Thursday, April 09, 2009

NYC Households Without a Vehicle

It's interesting to consider that 80% of the households in the Flatiron neighborhood of Manhattan do not have a vehicle. This percentage of households without a vehicle is representative of all of Manhattan where it ranges from 70% to slightly over 80% according to these demographics in the New York Times. 59% of the people take public transportation to work. 29% report they get to work by biking, walking or "other". According to this data 0% of households have two or more vehicles.

Wednesday, April 08, 2009

Right Now: What Are You Doing?

This might be a good page to pull up every so often when distractions are keeping you from attending to something more important.

Right now I'm thinking it's already Wednesday - where does the time go? When I was younger the weeks seemed longer. Later in the week TGIF is more like in Thank Goodness It's what the Frak? Friday already...

Speaking of the word frak - B and I watched the last two episodes of Battlestar Galactica last week. That was a good series, I recommend getting the DVD's and watching it if you never have. BSG is mentioned in the April 6th New Yorker magazine - Talk of the Town section, in an article by Mike Peed. Seems that Edward James Olmos (Admiral William Adama) and Mary McDonnell (President Roslin) visited the U.N. for a conference on how BSG might "inform the international body’s approach to some problems of the day: terrorism, torture, religious conflict."

The article concludes with this -

"....Horejsi teaches literature at Columbia (some classicists see the show as a retelling of the Aeneid). “ ‘Battlestar Galactica’ repays you the way great literature does,” she said. “The show is as complex, as sophisticated and nuanced, as any kind of text that I’ve encountered, and the discussion tonight was on a par with the academic conferences that I’ve attended.” She went on, “My students always laugh when I recommend ‘B.S.G.’ to them. Whatever. They’re eighteen."

Tuesday, April 07, 2009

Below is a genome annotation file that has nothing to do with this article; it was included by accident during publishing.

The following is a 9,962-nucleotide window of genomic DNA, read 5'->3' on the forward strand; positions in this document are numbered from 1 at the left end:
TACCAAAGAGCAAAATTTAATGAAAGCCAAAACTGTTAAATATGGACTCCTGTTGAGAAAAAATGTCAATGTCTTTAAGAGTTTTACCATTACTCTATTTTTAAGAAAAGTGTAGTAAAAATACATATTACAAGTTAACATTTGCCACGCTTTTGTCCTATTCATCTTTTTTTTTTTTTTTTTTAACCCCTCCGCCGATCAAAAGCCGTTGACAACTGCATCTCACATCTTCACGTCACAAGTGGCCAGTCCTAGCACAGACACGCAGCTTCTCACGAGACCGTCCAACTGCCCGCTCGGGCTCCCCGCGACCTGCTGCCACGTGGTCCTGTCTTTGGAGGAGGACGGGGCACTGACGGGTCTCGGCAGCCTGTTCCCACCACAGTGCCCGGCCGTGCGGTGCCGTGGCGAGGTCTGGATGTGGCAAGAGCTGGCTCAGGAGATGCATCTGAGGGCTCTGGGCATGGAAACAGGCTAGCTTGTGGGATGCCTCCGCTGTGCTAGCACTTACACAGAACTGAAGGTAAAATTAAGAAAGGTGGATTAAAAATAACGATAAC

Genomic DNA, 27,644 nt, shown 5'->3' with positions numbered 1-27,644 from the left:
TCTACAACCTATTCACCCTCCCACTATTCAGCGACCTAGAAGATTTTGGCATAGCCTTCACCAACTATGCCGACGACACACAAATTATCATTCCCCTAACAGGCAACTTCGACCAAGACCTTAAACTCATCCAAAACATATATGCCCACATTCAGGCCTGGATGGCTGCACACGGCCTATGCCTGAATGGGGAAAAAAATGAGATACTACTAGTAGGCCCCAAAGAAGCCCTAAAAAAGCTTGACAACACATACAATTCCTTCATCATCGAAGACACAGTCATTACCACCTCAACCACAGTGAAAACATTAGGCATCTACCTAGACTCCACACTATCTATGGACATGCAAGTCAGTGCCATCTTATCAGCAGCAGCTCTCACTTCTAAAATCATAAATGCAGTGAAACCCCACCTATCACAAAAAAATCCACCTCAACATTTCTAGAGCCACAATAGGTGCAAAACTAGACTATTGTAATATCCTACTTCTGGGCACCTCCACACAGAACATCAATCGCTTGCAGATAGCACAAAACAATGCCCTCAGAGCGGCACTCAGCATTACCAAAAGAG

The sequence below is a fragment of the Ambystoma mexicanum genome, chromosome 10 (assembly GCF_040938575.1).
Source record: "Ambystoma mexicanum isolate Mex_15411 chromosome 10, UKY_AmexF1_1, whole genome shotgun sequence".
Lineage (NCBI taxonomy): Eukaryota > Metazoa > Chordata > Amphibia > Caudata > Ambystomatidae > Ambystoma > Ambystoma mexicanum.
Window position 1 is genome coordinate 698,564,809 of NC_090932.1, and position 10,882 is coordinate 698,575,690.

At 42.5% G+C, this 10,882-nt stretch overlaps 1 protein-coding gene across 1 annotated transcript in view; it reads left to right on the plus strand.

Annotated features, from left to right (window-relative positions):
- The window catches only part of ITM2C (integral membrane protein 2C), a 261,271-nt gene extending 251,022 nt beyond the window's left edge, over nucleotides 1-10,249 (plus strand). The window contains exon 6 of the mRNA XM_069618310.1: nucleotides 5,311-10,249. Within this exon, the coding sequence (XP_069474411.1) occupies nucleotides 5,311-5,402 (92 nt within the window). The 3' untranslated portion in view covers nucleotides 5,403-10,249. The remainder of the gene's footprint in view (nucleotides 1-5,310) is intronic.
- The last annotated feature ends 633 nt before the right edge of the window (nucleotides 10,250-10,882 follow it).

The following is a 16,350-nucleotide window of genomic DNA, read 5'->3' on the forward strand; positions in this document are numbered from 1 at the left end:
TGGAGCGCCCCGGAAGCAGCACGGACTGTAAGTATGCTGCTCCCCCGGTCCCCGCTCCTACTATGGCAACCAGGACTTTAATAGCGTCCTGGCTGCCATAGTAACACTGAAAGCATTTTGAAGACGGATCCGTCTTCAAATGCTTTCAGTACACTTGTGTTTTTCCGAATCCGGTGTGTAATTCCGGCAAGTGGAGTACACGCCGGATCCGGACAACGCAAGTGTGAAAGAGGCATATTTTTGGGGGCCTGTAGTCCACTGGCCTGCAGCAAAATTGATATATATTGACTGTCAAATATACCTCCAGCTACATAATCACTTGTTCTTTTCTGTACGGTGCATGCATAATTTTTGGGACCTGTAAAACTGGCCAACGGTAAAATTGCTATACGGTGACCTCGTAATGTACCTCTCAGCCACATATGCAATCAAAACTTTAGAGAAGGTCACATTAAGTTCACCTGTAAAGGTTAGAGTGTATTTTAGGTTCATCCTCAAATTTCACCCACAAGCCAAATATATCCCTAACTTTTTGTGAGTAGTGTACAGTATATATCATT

Tumblr looks like it might be an interesting place to visit.

I find it visually appealing and while perusing the site I learned that Hard times make hairy men more attractive.

Monday, April 06, 2009

Flowering Plum Trees In Bloom

P1000630Originally uploaded by Jack Crossen
The "Thundercloud" flowering plum trees, forsythia, daffodils and grape hyacinth are all blooming now. Pretty soon the lilac, azalea, lilies, rhodedendrons, and tulips will be too.

It's supposed to get up to 70 degrees today, the Mariners open the regular season against the Twins tonight and North Carolina and Michigan State play for the NCAA basketball championship.

Spring is here.

Sunday, April 05, 2009

I Wish There Was a Carl's Jr. Around Here

From The 19 worst drive-thru foods in America....
Carl’s Jr. Double Six Dollar Burger
with Medium Natural Cut Fries and 32 oz Coke
2,618 calories
144 g fat (51.5 g saturated fat)
2,892 mg sodium

Of all the gut-growing, heart-stopping, life-threatening burgers in the fast food world, there is none whose damage to your general well-being is as catastrophic as this. Consider these heart-stopping comparisons: This meal has the caloric equivalent of 13 Krispy Kreme Original Glazed Donuts; the saturated fat equivalent of 52 strips of bacon; and the salt equivalent of seven and a half large orders of McDonald’s French fries!

I like Sonic too, but there aren't any in this area -
Sonic Minute Maid Cranberry Juice Slush (“Route 44”–extra large)
616 calories
165 g sugars

In its pure form, antioxidant-packed cranberry juice is a healthy choice. But this Cranberry Juice Slush comes with an asterisk next to the word “cranberry” on the Web site’s nutrition list. That’s probably because only 78 of the whopping 616 calories come from “cranberry flavor”—the rest of the bulk comes from the “slush.” Consider that a code word for sugar overload: the extra-large has the sugar equivalent of six packs of M&Ms.